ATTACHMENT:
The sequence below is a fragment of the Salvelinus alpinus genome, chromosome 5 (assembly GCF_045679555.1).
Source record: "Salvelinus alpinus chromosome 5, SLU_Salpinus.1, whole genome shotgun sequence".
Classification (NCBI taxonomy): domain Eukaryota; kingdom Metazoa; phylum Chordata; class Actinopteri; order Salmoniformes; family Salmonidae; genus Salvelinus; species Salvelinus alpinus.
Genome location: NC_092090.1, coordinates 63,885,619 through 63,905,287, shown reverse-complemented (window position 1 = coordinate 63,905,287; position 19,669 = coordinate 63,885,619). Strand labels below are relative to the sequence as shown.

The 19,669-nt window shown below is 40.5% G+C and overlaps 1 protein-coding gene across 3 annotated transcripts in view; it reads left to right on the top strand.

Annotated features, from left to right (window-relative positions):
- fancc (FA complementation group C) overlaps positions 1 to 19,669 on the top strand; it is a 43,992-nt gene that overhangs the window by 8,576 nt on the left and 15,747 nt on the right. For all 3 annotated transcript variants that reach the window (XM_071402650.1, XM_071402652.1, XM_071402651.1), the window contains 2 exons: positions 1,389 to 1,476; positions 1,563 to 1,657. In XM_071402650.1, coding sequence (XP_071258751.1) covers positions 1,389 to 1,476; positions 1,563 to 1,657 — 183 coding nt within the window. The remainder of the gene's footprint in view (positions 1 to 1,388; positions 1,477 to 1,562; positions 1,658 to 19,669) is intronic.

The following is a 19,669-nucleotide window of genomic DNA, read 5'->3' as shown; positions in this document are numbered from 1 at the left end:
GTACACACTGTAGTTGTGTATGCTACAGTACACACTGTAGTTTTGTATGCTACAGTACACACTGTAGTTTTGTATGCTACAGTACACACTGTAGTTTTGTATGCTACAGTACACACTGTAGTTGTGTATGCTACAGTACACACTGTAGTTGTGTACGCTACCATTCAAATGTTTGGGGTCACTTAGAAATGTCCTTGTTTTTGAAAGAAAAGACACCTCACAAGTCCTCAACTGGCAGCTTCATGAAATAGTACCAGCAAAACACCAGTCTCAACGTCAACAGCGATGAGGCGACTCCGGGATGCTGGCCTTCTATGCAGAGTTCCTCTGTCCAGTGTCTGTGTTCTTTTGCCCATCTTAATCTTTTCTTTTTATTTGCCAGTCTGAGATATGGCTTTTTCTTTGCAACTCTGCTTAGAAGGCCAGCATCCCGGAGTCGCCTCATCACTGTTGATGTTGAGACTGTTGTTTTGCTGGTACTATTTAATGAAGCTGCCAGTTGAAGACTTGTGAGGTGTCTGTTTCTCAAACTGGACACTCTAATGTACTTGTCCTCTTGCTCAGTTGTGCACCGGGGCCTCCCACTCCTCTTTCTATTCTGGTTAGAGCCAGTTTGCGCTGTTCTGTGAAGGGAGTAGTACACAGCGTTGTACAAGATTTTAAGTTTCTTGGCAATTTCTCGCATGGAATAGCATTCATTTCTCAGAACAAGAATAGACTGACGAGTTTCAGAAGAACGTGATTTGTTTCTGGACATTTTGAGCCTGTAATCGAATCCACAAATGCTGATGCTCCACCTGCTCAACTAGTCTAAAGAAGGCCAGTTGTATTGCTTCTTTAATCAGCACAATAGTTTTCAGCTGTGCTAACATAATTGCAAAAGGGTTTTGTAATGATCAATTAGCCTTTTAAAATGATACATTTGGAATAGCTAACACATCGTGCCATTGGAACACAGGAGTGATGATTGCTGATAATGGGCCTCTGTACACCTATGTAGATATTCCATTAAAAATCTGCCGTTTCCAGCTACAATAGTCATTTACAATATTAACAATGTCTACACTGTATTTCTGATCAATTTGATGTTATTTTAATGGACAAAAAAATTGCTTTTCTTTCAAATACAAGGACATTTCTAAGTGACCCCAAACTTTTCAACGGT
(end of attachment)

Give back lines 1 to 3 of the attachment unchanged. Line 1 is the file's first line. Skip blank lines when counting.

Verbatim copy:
The sequence below is a fragment of the Salvelinus alpinus genome, chromosome 5 (assembly GCF_045679555.1).
Source record: "Salvelinus alpinus chromosome 5, SLU_Salpinus.1, whole genome shotgun sequence".
Classification (NCBI taxonomy): domain Eukaryota; kingdom Metazoa; phylum Chordata; class Actinopteri; order Salmoniformes; family Salmonidae; genus Salvelinus; species Salvelinus alpinus.